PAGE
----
Mechanisms of Tumor Metastasis to Bone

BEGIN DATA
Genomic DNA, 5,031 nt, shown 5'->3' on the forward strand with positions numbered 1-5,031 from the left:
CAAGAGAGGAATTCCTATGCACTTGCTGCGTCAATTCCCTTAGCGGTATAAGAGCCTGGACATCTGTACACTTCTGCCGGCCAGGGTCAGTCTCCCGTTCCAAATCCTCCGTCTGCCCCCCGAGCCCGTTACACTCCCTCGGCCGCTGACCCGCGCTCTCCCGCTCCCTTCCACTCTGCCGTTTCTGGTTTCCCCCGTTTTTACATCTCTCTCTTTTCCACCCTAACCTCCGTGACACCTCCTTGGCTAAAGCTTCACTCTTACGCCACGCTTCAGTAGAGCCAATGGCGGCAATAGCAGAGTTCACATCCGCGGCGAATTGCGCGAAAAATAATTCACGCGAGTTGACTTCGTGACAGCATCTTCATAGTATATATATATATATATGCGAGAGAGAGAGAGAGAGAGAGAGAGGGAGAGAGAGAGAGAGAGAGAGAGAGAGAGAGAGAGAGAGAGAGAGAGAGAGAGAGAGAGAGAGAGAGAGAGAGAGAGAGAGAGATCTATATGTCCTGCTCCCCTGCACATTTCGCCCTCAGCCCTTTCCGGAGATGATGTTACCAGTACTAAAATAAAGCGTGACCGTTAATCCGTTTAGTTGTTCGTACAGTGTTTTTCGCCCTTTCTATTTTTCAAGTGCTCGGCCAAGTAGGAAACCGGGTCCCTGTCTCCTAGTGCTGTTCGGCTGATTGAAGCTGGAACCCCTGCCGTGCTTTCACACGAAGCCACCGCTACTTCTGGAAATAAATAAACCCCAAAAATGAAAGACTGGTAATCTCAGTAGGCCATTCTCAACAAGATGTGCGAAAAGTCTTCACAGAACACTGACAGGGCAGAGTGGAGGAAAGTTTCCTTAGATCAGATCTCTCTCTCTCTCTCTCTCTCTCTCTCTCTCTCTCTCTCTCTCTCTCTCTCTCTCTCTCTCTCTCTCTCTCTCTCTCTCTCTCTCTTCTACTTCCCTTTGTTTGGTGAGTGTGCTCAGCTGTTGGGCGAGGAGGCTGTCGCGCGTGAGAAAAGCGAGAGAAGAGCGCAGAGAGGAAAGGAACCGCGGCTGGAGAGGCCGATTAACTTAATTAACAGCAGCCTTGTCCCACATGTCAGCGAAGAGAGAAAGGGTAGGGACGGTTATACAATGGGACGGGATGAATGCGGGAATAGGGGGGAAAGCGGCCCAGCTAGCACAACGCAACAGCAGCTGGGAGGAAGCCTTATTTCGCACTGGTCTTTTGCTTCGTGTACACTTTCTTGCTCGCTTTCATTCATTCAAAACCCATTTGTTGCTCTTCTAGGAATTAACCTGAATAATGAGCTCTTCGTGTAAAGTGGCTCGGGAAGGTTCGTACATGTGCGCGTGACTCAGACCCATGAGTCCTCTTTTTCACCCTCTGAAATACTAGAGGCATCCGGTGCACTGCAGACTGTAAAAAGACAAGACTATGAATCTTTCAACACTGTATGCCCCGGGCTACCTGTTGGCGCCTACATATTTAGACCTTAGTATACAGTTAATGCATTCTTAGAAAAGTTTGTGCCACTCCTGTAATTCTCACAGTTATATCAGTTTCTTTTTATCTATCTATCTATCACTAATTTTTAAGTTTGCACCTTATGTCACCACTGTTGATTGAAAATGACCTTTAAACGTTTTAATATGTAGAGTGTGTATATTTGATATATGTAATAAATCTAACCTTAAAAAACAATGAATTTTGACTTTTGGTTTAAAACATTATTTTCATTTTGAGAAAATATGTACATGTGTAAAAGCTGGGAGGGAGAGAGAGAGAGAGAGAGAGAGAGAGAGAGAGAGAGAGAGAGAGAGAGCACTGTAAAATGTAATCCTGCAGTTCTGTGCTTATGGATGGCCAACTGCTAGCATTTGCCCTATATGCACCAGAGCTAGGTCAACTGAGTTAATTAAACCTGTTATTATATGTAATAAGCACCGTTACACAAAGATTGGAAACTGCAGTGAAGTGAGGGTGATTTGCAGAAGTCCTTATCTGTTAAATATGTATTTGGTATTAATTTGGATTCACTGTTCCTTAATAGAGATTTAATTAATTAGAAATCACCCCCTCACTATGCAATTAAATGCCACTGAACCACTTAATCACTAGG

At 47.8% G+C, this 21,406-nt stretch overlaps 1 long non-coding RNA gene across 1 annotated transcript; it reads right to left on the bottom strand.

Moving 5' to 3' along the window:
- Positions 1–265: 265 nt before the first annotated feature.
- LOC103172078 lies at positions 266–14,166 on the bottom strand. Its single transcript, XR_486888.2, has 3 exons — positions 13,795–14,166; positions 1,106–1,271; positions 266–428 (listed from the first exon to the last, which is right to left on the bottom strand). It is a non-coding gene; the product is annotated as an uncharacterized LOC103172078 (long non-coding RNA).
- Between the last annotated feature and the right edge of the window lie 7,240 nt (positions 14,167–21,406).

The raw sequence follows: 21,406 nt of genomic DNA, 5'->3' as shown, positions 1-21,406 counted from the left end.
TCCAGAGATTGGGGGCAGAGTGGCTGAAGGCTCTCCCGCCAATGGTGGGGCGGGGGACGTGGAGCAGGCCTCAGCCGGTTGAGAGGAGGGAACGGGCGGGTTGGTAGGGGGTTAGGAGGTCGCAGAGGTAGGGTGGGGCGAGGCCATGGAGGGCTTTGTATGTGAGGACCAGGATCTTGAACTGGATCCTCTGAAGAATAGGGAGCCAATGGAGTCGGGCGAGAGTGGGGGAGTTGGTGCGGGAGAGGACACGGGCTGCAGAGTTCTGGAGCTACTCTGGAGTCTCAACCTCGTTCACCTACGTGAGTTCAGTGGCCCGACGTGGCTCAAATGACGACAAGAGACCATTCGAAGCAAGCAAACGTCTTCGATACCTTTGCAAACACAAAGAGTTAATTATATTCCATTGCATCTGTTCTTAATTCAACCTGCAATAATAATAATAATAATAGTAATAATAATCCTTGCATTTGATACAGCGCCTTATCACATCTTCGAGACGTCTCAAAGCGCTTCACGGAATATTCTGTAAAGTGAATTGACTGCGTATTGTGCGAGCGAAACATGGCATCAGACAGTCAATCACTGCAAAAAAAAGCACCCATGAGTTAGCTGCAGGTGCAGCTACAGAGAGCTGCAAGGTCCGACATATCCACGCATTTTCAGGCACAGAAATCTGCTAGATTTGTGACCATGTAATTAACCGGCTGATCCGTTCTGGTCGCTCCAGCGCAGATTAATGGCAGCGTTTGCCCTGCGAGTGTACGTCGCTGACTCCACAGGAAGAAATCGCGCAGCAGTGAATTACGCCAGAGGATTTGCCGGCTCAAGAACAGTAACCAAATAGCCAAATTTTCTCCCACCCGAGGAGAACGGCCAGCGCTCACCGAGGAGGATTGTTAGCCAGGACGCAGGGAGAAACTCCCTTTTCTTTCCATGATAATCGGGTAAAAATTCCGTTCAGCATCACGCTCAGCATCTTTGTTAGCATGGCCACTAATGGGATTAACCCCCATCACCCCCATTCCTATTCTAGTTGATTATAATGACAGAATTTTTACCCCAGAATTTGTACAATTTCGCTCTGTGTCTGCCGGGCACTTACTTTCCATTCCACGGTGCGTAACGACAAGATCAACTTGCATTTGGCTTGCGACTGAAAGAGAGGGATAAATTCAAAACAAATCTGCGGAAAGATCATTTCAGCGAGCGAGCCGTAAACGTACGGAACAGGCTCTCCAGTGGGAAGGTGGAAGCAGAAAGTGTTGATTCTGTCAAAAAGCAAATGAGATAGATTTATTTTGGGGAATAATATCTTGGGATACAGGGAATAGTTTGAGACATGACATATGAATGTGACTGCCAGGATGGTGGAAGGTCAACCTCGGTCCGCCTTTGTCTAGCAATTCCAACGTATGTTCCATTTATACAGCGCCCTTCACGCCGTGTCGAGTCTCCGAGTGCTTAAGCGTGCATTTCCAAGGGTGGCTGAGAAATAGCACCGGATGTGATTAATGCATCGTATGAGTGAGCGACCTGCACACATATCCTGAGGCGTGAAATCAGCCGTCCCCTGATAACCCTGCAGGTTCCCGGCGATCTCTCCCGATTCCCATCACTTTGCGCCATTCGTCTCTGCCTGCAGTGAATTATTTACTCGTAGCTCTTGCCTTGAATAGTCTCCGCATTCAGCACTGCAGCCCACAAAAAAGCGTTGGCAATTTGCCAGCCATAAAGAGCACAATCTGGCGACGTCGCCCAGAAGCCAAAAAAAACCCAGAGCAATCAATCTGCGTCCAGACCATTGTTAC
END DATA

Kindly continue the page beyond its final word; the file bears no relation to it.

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Bone metastases occur in approximately 80% of patients with advanced cancer. They are characterized by cancer cell growth and bone destruction that cause pain, fractures, anemia, and hypercalcemia. At diagnosis, bone metastases are usually incurable owing to their advanced development. However, the early stages in their formation are asymptomatic and begin as single micrometastatic cells from the blood stream. These cells can be detected by molecular analysis of bone marrow in approximately 30% of patients at the time of cancer diagnosis, but not all single micrometastatic cells develop into clinically significant bone metastases. A synergistic relationship exists between the micometastasis and the bone environment creating favorable conditions for the development and growth of disseminated tumor cells. Such bone metastases induce osteolysis or new bone formation, releasing growth factors and cytokines, which in turn amplify this pathological mechanism. The underling hypothesis, first proposed by Paget in 1889, is that the growth of disseminated tumor cells in bone is dependent on the fertility of the soil or bone itself. This article explores the most current opinions in this area of study and presents a comprehensive summary of the major factors involved.
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